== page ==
PHARM Exam 1

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PHARM Exam 1
2010-09-09 18:24:06
pharm exam

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  1. Define Pharm
    Study of biochemical and physiologic aspects of drug effect, absorption, distribution, metabolism, elimination.
  2. Define Pharmacokinetics.
    Way the drug moves.
  3. Receptors?
    Specific drug binding sites on cell. Mediate action of drug.
  4. Control substance Schedule 1
    • Approved protocol.
    • High abuse potential
    • No medical purpose.
    • Heroin
    • LSD
    • Marijuana
  5. Controlled substance schedule 2
    • High abuse potential
    • Never refilled
    • Narcotics
    • Amphetamines
    • Barbiturates
    • Codeine
  6. Controlled Substance Schedule 3
    • Written/Oral prescription expires in 6 months
    • Warning label
    • Refill within 6 months
    • Codeine
    • Oxycodone
    • Morphine
  7. Disintegration
    Breaking up into smaller parts. More effective in absorption.
  8. Use of drugs.
    Treat. Diagnose. Prevent.
  9. Pharmacotherapeutics.
    • Use of drugs to prevent and treat disease. Also alt. uses:
    • Estrogen to stop bleeding.
    • Viagra used to erect penis.
  10. Pharmacokinetics.
    • Study of what body does to drug.
    • Absorption
    • Distribution
    • Metabolism
    • Excretion
  11. Pharmacognosy
    • Study of natural sources of drugs.
    • Plants.
    • Animals.
    • Minerals.
  12. Toxicology.
    Study of poisons. Adverse effects.
  13. Pharmaceutical Phase
    Drug enters body.
  14. Pharmacokinetic Phase
    • Absorption
    • Distribution
    • Metabolism
    • Excretion
  15. Pharmacodynamic Phase
    Biochemical and physical action/effects of drug.
  16. Seven rights of Nurses
    • Drug.
    • Patient.
    • Dose.
    • Time
    • Route
    • Technique
    • Documentation
  17. Bioavailability.
    Rate at which drug reaches general circulation.
  18. Bioequivalent
    Equivalent dose of one drug to another drug's dose.
  19. High First pass effect.
    Broken down a lot in liver.
  20. Having heart attack. Do you swallow nitroglycerine?
    No. High first pass effect. After it passes liver it won't have much effect. Take sublingual. Bypasses first pass effect.
  21. Most dangerous route?
    Intraveneous. It's Direct.
  22. Will you put cream to treat gangrene?
    No. That's a factor affecting bioavailability. The treatment will not be effectively absorbed.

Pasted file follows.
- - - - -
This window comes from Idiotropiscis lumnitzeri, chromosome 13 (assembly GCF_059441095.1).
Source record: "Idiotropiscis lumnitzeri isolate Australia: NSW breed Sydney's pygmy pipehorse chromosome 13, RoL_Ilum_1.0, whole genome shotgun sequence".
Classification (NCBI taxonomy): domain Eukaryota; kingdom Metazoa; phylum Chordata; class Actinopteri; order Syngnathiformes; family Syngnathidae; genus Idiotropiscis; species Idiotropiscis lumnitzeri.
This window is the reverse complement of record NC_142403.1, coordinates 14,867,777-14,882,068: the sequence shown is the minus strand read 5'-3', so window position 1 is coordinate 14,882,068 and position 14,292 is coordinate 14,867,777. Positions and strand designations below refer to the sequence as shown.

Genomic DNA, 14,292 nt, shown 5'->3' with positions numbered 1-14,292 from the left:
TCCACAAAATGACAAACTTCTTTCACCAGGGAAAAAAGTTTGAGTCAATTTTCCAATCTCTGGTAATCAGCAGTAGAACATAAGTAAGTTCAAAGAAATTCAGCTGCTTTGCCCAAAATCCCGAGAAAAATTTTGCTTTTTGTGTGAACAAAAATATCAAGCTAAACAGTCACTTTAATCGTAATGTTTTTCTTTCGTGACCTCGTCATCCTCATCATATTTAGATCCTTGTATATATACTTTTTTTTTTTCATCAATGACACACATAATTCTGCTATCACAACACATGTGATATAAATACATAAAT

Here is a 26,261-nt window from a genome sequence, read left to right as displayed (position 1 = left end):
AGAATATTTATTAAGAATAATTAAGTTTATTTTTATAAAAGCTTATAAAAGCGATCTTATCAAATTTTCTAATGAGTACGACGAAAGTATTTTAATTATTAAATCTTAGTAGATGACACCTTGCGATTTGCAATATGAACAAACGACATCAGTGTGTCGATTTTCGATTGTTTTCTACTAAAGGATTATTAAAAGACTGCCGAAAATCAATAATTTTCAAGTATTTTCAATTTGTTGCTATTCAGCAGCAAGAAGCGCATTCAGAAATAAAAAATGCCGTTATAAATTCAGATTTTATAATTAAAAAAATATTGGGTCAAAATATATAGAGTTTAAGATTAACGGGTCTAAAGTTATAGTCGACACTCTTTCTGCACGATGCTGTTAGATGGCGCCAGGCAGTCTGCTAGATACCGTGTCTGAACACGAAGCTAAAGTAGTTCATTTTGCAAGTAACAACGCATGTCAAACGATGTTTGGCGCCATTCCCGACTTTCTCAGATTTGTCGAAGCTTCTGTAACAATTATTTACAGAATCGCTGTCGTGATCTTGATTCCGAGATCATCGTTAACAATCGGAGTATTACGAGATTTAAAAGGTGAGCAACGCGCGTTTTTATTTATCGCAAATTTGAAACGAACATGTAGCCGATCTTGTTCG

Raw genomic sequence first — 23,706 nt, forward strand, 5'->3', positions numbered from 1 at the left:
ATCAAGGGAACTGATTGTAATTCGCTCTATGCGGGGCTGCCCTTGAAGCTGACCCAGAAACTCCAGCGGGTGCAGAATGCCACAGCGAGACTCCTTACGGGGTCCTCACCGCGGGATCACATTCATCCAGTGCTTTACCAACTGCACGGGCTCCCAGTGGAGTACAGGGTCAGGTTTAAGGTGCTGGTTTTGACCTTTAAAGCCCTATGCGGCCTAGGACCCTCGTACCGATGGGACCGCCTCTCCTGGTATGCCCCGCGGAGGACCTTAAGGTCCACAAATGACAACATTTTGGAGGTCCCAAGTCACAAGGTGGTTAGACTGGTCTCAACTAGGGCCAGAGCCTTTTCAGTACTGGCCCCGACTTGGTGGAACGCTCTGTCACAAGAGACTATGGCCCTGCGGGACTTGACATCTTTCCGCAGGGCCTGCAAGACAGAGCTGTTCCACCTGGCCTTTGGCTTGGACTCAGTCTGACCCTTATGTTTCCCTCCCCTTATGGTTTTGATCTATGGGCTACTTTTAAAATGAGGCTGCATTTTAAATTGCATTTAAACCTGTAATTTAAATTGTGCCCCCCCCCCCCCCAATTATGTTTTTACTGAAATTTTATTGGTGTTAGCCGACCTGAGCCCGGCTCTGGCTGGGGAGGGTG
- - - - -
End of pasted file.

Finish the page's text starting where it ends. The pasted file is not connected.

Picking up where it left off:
23. Why don't you crush a med that's used for 24-hour relief?
    It's meant to be absorbed over a 24 hour period. If it's crushed before given, the whole dose will be absorbed at once.
  24. What does enteric coating a tablet do?
    It coats the med in a basic coat so it will not be absorbed before the small intestine.
  25. Why is it important to know about protein binding?
    If a med is 50% protein binding, then half of it's dose will stick to a protein in the body while the other half does it's job. If the patient isn't eating, then there isn't an protein for the med to attach. That means both parts are free to do it's job = double the dose.
  26. Patient has a kidney problem. Would you give a fat loving or a water loving med?
    Fat loving meds excrete through many parts of the body. So it works well with those with a bad kidney.
  27. Factors that limit bioavailability?
    • Administration route of drug.
    • Food or fluids given with.
    • Dosage.
    • Status of absorptive surface.
    • Rate of blood flow to intestine.
    • Acidity of stomach.
    • Status of GI motility.
  28. Whats the enteral route?
    • Oral.
    • Sublingual
    • Small intestine.
    • Rectum.
  29. Routes that bypass liver.
    • Sublingual.
    • Buccal.
    • Rectal.
    • Intravenous.
    • Intranasal.
    • Transdermal.
    • Vaginal.
  30. Factors that decrease metabolism.
    • Cardiovascular dysfunction.
    • Renal insufficiency.
    • Starvation.
    • Obstructive jaundice.
    • Slow acetylator.
    • Enthromycin of ketoconazole therapy.
  31. Factors that increase metabolism.
    • Fast acetylator.
    • Barbiturates
    • Rifampin therapy.
  32. Drug action.
    Cellular process between drug and cell.
  33. Drug effect.
    Physiologic reaction to drug.
  34. Onset of a drug.
    Time for drug to "kick in".
  35. Duration of a drug.
    How long the effects last.
  36. How does the drug affect the cells.
    Modify rate at which cell or tissues function. Can't make a cell do what it wasn't designed for.
  37. Therapeutic index.
    Ratio between benefits and toxic effects.
  38. Additive effect.
    Take tylenol and codeine for example. Both can treat pain alone. But if you raise the dose for one, you raise the chances of side effects. So you give both at the same time in low doses to treat the intense pain without the increase chances of side effects.
  39. Synergistic effect.
    Two meds working together. Med A is to break the cell wall and Med B is made to go inside and kill bacteria in it.
  40. Slowest route?
  41. What are adrenergic agents?
    Stimulate SNS. Adrenaline. Fight or Flight.
  42. What agents associated with adrenaline?
    Adrenergic agents.
  43. Agents with flight or fight response?
    Adrenergic agents.
  44. ALpha adrenergic receptors respond to?